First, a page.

The “best” method to define an optimal protein intake is certainly a matter of debate (68–70), and will depend on the population studied (e.g., children or adults). Stable isotope tracer methods, such as the indicator amino acid oxidation (IAAO) or direct incorporation methods for the determination of muscle protein synthesis, have shown their utility to define protein recommendations across various ages and in relation to an exercise setting (71–74). We believe that studying nutrient requirements in the context of exercise should be a greater consideration as increasing levels of physical activity, including the incorporation of structured exercise regimes, is unquestionably one of the most important lifestyle behaviors for improved health (75), and is arguably our genetic “evolutionary default” as we were born to move. Importantly, exercise also directly affects nutrient utilization and requirement when compared to the sedentary-state. Hence, dietary and exercise guidelines are inherently connected and should be considered together when the goal is to define “optimal” protein intakes for improved health.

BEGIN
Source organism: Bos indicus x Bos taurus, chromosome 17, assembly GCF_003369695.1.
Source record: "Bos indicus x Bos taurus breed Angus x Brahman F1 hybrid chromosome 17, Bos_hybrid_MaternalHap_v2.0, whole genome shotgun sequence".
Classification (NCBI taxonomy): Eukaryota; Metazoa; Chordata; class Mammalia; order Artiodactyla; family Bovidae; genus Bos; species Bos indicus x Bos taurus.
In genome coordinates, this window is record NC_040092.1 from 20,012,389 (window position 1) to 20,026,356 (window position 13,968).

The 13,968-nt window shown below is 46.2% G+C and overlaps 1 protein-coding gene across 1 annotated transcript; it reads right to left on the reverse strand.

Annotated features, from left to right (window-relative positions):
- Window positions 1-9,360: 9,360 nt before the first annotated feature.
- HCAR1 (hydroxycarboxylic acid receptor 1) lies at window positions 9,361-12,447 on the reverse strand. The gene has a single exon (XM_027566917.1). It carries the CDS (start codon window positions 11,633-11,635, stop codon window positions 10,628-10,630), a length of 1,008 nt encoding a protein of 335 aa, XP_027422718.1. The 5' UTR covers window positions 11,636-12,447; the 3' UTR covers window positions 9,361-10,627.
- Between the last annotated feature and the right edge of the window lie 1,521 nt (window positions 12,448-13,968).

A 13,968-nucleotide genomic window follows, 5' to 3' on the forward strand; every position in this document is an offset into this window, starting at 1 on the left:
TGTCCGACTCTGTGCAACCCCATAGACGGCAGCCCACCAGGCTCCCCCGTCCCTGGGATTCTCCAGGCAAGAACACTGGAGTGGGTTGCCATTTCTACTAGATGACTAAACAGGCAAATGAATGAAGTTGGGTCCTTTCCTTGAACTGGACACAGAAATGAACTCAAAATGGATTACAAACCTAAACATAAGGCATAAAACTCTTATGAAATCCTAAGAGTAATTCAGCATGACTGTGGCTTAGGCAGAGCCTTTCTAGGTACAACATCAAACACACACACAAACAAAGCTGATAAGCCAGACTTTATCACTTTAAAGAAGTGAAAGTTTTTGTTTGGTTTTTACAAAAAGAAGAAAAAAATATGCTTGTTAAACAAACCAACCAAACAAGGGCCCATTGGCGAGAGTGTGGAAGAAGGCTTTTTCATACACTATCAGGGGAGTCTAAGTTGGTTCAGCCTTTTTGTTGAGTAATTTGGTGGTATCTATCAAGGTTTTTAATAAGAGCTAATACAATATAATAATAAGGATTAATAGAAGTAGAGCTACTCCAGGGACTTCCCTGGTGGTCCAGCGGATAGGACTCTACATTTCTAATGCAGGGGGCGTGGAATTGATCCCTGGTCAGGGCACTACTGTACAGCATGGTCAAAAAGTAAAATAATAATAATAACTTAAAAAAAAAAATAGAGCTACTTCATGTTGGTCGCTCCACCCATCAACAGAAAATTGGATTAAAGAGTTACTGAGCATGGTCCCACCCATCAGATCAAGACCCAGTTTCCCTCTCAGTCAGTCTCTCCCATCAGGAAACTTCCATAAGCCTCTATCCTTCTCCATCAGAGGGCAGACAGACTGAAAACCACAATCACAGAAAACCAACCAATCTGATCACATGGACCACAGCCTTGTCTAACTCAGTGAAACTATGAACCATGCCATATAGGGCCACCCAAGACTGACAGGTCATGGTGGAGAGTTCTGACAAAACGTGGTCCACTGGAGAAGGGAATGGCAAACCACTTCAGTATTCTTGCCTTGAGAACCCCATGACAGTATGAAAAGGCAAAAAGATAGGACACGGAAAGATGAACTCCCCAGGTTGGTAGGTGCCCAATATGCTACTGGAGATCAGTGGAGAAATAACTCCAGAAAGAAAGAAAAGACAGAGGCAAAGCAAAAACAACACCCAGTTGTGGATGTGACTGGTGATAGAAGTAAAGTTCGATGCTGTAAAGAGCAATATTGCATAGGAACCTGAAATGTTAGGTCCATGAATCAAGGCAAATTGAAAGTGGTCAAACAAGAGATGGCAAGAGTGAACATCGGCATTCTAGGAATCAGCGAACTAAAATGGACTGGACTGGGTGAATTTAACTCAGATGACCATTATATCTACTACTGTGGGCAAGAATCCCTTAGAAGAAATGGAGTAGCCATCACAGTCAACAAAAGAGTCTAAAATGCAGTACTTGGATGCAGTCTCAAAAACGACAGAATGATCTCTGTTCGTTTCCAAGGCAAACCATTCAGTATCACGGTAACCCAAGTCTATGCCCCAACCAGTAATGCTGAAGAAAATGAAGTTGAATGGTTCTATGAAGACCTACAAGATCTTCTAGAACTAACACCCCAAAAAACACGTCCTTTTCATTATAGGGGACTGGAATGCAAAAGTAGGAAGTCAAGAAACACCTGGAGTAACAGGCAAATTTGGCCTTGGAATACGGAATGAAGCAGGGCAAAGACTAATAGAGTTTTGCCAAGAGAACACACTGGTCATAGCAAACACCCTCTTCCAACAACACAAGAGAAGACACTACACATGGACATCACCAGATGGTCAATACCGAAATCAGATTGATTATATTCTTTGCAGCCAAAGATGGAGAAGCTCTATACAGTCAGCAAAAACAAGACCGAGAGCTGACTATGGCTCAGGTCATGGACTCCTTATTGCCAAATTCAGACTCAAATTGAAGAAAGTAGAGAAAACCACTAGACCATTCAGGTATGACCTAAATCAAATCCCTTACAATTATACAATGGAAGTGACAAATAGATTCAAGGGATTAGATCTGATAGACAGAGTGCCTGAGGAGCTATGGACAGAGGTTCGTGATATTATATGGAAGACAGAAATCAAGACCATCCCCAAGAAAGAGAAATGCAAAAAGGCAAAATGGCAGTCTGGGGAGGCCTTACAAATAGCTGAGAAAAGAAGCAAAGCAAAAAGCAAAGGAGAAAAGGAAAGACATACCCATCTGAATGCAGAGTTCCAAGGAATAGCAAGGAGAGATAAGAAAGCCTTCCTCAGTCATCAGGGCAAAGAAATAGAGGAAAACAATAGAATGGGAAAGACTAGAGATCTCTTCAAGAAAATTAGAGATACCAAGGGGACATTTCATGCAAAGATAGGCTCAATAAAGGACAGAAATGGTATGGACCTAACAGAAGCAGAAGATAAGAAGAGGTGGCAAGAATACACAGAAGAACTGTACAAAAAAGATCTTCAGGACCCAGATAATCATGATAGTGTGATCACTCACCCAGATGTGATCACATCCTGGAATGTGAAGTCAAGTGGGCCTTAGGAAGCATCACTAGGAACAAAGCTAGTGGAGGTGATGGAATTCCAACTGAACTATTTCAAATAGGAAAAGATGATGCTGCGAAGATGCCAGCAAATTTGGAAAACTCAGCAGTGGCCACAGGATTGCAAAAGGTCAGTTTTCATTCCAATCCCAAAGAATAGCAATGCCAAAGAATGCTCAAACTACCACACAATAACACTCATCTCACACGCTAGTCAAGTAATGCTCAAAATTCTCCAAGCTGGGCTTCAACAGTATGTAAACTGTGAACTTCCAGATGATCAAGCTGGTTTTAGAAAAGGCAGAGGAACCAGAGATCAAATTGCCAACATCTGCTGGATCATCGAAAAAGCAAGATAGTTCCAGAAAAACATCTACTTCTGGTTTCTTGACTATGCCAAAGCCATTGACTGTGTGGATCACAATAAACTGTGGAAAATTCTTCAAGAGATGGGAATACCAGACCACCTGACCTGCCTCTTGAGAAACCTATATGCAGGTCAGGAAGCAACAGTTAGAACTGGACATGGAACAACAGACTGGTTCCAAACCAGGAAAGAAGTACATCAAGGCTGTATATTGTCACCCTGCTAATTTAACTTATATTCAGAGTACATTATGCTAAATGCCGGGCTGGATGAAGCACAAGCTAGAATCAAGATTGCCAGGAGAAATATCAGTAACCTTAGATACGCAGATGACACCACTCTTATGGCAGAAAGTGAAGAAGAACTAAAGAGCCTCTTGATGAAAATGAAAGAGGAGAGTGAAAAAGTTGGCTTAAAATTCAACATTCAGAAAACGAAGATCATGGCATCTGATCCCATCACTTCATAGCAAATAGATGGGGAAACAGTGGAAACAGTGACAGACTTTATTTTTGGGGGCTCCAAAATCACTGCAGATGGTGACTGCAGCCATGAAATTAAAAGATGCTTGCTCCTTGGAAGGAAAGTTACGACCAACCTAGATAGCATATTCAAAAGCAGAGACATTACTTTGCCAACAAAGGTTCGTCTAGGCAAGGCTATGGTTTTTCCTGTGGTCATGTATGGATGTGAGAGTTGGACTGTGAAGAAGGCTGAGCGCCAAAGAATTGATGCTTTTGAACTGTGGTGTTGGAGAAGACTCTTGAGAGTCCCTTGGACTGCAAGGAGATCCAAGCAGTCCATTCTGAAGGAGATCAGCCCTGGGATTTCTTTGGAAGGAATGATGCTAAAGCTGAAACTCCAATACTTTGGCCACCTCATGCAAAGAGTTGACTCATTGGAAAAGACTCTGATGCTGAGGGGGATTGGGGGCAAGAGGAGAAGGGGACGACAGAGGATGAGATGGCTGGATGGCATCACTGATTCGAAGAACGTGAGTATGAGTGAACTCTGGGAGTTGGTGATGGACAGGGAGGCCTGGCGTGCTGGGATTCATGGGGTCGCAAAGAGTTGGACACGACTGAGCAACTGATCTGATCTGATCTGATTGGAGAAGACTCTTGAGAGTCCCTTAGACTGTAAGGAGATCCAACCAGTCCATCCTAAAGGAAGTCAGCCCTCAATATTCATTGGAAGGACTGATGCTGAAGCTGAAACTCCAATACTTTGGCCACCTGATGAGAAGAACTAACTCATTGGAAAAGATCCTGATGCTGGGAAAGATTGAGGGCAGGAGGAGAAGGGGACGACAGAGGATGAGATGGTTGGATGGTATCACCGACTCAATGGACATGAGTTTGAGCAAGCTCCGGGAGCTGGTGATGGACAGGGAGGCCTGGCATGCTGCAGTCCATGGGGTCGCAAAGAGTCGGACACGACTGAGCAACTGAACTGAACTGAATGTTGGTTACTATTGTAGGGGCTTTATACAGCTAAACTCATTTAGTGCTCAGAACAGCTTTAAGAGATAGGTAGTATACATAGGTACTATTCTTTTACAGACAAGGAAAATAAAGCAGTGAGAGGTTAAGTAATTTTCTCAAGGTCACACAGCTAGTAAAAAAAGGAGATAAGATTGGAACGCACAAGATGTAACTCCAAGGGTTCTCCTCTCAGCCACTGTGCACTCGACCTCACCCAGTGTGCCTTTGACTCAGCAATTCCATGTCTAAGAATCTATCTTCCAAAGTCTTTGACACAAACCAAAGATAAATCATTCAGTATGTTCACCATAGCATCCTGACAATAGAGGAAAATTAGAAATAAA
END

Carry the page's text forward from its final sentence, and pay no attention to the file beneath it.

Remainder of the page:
Importantly, exercise mode (strength vs. endurance exercise) directly impacts the metabolism of dietary protein at the whole body and muscle levels (Figure 1). For example, resistance exercise is inherently anabolic by improving net muscle protein balance (defined as muscle protein synthesis minus breakdown) for up to 2 days (78). Moreover, the performance of resistance exercise results in greater use of dietary amino acids for the stimulation of postprandial muscle protein synthesis rates during the immediate (0–4 h) (71, 79) and prolonged recovery period (~24 h) (76, 80). In other words, the ingestion of 10 g of essential amino acids (equivalent to ~25 g of high quality protein) is required to maximize the ingested protein dose-responsiveness of muscle protein synthesis rates in the sedentary-state (81). In the immediately post-exercise period, however, the ingestion of ~8.6 g of essential amino acids (equivalent to ~20 g of high quality protein) is required to plateau the postprandial muscle protein synthetic response (71). This implies that resistance exercise enhances the dietary amino acid sensitivity of muscle protein synthesis such that lower protein amounts are required to elicit a robust anabolic effect when compared to the sedentary-state. Similarly, it has been established that skeletal muscle tissue becomes a larger “sink” for dietary amino acids during recovery from resistance exercise as noted by the increased incorporation of dietary phenylalanine into muscle protein when compared to the sedentary-state (82). Finally, regular strength training results in increased whole-body nitrogen retention vs. the untrained-state (83). With these factors in mind, it seems that a greater ratio of circulating amino acids are being retained by the body's largest protein pool (skeletal muscle) in both the fasting and fed-states after resistance exercise. Such findings suggest that regular strength training is a strategy to optimize dietary protein utilization (Figure 1).